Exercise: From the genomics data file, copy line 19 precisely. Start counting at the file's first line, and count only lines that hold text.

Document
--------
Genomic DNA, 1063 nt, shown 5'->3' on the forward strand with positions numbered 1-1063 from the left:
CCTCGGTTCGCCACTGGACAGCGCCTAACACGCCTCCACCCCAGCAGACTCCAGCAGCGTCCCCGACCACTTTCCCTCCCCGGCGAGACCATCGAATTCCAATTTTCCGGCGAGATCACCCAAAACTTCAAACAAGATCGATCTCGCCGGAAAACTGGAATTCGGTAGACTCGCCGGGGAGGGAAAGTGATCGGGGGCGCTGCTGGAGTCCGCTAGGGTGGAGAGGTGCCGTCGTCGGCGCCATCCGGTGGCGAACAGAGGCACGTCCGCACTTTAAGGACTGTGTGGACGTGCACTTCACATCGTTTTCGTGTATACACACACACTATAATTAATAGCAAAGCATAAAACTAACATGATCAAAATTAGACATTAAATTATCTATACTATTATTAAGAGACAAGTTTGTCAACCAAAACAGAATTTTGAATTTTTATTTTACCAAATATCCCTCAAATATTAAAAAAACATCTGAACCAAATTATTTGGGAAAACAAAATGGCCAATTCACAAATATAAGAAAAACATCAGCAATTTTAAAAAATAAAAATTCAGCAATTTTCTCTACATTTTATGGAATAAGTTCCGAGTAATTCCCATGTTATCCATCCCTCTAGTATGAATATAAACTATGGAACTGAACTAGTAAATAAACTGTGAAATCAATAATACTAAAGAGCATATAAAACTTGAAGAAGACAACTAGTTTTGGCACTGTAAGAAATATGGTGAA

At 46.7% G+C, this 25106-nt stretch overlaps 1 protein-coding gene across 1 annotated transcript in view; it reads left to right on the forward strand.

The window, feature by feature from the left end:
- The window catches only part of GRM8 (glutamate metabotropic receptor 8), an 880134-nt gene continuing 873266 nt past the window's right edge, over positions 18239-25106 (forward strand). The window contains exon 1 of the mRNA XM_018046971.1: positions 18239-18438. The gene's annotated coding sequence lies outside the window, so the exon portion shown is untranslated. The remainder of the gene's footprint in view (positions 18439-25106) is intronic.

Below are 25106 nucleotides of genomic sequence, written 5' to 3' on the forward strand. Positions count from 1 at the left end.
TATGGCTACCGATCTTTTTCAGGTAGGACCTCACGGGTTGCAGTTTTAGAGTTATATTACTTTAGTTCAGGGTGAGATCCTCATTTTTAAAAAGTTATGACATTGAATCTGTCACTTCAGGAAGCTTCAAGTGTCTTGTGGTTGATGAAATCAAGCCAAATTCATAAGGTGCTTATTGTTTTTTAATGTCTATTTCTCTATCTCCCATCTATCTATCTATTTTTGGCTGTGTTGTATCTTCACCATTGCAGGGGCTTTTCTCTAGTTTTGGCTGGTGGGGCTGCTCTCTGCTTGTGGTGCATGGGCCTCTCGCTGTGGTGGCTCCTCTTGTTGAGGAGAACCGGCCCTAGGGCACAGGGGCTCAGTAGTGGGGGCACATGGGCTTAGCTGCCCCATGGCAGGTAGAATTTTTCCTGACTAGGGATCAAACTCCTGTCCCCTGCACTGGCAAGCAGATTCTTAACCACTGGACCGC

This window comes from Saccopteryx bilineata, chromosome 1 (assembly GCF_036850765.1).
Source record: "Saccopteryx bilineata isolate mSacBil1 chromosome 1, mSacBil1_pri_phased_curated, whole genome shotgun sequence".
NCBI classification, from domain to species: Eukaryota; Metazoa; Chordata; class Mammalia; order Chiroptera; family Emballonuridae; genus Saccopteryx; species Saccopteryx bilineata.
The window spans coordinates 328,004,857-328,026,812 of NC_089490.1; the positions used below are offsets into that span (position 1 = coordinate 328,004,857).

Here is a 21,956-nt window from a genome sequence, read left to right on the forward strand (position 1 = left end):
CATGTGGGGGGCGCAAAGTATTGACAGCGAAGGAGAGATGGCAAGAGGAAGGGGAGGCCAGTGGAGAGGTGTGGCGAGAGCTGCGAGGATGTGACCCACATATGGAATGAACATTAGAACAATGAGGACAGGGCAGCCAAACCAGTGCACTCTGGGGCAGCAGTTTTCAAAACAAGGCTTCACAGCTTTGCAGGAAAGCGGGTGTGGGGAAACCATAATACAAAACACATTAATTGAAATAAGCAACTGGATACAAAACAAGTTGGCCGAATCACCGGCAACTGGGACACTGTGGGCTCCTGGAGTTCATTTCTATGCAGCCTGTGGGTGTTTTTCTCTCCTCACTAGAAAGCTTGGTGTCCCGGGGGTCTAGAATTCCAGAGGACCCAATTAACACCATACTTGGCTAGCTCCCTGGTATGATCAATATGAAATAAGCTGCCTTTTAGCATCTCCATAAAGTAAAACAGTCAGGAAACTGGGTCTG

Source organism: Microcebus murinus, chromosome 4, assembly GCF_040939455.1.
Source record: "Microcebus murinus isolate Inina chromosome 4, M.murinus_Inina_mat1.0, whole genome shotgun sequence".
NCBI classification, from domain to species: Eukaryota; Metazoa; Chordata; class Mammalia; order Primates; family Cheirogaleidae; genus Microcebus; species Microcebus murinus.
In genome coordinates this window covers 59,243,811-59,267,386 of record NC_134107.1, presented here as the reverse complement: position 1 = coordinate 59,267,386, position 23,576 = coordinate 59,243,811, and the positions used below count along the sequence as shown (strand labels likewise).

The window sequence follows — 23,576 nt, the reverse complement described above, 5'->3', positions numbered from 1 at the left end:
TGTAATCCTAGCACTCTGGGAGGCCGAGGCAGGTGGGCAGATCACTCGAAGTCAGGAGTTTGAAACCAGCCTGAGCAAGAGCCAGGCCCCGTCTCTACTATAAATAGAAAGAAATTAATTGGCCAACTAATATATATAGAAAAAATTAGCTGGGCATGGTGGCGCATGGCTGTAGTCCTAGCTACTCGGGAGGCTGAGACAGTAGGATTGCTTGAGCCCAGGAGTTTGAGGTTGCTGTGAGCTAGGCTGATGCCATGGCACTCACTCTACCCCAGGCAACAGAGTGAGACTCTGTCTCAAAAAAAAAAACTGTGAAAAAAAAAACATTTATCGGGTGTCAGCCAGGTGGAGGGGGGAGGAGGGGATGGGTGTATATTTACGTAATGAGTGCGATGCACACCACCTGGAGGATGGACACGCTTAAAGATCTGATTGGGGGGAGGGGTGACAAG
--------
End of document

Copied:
TGTAATCCTAGCACTCTGGGAGGCCGAGGCAGGTGGGCAGATCACTCGAAGTCAGGAGTTTGAAACCAGCCTGAGCAAGAGCCAGGCCCCGTCTCTACTATAAATAGAAAGAAATTAATTGGCCAACTAATATATATAGAAAAAATTAGCTGGGCATGGTGGCGCATGGCTGTAGTCCTAGCTACTCGGGAGGCTGAGACAGTAGGATTGCTTGAGCCCAGGAGTTTGAGGTTGCTGTGAGCTAGGCTGATGCCATGGCACTCACTCTACCCCAGGCAACAGAGTGAGACTCTGTCTCAAAAAAAAAAACTGTGAAAAAAAAAACATTTATCGGGTGTCAGCCAGGTGGAGGGGGGAGGAGGGGATGGGTGTATATTTACGTAATGAGTGCGATGCACACCACCTGGAGGATGGACACGCTTAAAGATCTGATTGGGGGGAGGGGTGACAAG